To understand these surprising protests, I asked experts on Russian politics from PONARS Eurasia to join an online symposium, answering:
Do the protests that took place across 99 cities in Russia last Sunday signify a meaningful change in Russian politics is likely? Why or why not?
For this post, the third in the symposium, we hear from Sarah Wilson Sokhey, an assistant professor of political science at the University of Colorado at Boulder.
The Russian protests that recently took place are unlikely to signify a meaningful change in Russia politics unless they also create opposition to Putin. The protests were organized around a documentary — “On Vam Ni Dimon (Don’t Call Him Dimon)” — produced by Alexei Navalny and his supporters implicating Prime Minister Dmitry Medvedev in wide-reaching corruption and a web of high-end real estate including a vineyard in southern Russia.
Although the allegations are shocking, long-standing complaints about elite corruption in Russia have not, to date, sparked a successful opposition movement in Russia. Notably, the corruption accusations omit Putin, at least for now.
One possible scenario is that the protests could lead to a purging of corrupt officials which ushers Medvedev out and portrays Putin as a reformer. Indeed, some have speculated that Navalny’s material may have been leaked by those within the Kremlin who wish to see a shake-up.
It is possible that some Russian officials may see benefit in a kind of anti-corruption campaign leading up to presidential elections in 2018. Corruption is a long-standing complaint in post-communist Russia.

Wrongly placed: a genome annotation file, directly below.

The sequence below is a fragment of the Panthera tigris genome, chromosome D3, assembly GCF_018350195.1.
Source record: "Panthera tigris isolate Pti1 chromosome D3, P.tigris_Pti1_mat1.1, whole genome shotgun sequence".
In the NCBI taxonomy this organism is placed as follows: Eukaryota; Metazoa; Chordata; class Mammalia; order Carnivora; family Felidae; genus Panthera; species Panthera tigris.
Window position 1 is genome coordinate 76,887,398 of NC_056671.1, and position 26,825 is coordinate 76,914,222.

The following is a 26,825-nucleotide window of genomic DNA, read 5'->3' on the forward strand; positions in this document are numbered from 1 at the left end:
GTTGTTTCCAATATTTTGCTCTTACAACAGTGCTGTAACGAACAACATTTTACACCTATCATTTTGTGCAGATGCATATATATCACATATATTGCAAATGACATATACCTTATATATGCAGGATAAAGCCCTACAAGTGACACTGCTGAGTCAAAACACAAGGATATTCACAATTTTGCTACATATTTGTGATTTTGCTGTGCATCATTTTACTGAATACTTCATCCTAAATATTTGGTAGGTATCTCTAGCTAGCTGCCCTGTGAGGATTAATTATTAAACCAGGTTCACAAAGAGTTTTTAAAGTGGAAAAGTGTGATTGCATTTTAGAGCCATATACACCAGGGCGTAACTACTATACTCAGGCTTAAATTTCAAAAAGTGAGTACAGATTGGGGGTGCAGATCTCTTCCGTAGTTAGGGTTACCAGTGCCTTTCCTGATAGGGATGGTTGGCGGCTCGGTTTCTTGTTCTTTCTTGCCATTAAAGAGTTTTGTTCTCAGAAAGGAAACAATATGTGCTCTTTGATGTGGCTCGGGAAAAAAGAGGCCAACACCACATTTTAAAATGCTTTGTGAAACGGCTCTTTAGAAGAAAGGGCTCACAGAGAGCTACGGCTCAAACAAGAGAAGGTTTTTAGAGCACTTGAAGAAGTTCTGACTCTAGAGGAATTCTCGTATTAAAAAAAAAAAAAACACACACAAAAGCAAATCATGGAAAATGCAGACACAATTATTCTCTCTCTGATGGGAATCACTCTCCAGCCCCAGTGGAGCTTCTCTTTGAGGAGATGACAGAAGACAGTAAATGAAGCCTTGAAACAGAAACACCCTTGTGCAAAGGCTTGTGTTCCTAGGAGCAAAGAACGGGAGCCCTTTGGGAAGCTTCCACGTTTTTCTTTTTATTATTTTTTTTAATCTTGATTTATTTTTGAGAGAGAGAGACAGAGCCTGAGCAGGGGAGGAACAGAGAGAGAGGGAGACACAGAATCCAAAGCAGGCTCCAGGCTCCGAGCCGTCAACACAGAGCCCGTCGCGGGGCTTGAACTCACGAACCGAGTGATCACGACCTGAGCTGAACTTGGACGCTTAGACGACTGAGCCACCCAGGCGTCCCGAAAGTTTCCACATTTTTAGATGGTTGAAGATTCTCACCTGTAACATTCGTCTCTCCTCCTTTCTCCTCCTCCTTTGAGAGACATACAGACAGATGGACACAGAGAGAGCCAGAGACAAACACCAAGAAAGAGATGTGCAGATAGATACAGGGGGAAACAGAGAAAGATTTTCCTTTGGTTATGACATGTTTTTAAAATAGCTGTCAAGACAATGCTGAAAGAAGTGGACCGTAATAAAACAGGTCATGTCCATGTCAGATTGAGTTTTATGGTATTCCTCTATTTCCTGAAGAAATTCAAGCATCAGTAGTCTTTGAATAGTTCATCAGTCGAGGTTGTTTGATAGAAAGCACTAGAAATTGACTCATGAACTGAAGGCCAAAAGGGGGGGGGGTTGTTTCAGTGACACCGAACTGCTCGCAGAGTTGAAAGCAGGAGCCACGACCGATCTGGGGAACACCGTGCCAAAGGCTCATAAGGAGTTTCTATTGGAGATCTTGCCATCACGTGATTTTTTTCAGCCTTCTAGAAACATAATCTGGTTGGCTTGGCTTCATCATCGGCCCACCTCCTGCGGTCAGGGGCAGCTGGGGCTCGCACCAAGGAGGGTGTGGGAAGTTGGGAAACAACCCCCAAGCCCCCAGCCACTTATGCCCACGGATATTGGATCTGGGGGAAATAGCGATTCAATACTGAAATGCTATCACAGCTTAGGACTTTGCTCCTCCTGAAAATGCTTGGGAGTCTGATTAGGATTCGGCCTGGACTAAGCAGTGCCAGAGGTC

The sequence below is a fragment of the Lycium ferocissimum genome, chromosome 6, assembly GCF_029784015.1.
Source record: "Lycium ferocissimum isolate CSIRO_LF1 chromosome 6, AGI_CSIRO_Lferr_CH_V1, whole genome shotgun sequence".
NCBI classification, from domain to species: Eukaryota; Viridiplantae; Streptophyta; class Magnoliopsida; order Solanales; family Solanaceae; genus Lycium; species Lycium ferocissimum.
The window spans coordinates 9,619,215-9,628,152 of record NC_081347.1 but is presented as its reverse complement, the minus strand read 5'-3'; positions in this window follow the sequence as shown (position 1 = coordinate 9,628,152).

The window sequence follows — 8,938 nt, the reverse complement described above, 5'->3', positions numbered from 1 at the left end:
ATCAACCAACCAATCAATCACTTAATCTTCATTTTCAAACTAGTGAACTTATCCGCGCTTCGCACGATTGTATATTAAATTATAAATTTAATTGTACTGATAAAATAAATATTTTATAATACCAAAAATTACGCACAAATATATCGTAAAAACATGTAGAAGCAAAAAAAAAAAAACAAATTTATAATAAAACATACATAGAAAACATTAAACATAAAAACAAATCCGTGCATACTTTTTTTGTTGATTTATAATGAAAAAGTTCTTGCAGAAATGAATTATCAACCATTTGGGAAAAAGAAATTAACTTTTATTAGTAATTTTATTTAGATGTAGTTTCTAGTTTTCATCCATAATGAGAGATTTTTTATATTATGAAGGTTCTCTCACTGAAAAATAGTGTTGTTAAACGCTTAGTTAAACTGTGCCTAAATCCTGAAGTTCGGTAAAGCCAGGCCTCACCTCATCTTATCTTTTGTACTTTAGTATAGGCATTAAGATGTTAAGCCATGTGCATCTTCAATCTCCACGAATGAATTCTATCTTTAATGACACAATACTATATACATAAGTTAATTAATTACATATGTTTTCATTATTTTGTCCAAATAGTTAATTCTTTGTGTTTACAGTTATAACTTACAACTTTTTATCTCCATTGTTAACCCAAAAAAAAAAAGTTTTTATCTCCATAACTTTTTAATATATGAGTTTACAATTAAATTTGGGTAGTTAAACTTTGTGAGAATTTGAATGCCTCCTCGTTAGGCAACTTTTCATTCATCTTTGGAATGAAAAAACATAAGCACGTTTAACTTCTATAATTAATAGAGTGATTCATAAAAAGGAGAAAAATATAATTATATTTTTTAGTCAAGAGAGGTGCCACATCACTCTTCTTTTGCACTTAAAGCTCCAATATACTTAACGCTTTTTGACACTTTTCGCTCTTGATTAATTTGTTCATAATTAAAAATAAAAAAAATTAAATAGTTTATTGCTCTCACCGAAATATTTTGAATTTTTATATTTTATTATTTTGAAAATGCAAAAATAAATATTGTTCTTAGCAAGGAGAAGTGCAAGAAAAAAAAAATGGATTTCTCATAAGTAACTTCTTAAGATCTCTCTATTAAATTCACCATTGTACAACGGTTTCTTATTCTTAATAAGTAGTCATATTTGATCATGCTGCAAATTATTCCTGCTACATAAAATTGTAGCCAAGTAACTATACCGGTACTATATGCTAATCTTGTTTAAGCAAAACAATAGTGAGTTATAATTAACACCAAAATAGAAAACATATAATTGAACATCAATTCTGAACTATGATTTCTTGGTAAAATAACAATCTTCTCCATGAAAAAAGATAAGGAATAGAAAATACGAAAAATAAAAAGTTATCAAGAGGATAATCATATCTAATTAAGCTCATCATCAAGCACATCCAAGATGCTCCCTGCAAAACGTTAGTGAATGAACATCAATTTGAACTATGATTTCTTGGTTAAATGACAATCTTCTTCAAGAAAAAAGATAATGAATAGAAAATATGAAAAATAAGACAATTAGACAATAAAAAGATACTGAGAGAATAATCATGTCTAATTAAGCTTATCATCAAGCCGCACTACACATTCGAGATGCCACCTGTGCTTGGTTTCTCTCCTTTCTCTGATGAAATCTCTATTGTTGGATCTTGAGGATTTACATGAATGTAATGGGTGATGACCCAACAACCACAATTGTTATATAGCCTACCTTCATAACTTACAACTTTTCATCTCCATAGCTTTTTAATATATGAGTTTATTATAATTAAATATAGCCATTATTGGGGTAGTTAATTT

Even if the 2018 election serves as a kind of popularity test for Putin and not as a competitive presidential election, Putin and his backers have demonstrated that they have a genuine, strategic concern for maintaining some level of popular satisfaction.
The 2009 financial crisis and falling oil prices hurt the Russian economy. Sanctions imposed after Russia’s intervention in Ukraine have also had an effect, but a limited one. The government has already spent down much of its financial reserves and sought out short-term money by reversing pension reforms. As a result, Putin could be facing a presidential election after several less-than-ideal years of economic performance and with somewhat limited options.
The theory that insiders in the Kremlin leaked information about Medvedev to spark protests and to then — perhaps — justify an anti-corruption campaign seems like a risky and, therefore, unlikely strategy, albeit not entirely implausible. In support of the Kremlin conspiracy theory, some have questioned why Navalny has largely been allowed to stay out of jail and to stay alive if he does indeed pose a serious threat to Putin. After all, Boris Nemtsov was a less successful opposition leader when he was shot in downtown Moscow in 2015.
Nonetheless, exposing high-level corruption is a very risky strategy for an authoritarian regime and one that could snowball in ways the Kremlin would be unable to control.
For now, these protests appear to be somewhat similar to the protests we saw after the 2011 Duma and 2012 presidential elections. Despite the scale and international coverage of those protests, they failed to produce any long-term changes. Unless the corruption charges can be linked more directly to Putin — whose reelection is still a year away — the protests are unlikely to signify any major change.
The 2016 elections failed to produce a large protest movement. And if Putin is concerned about the results next year, election fraud is always an option.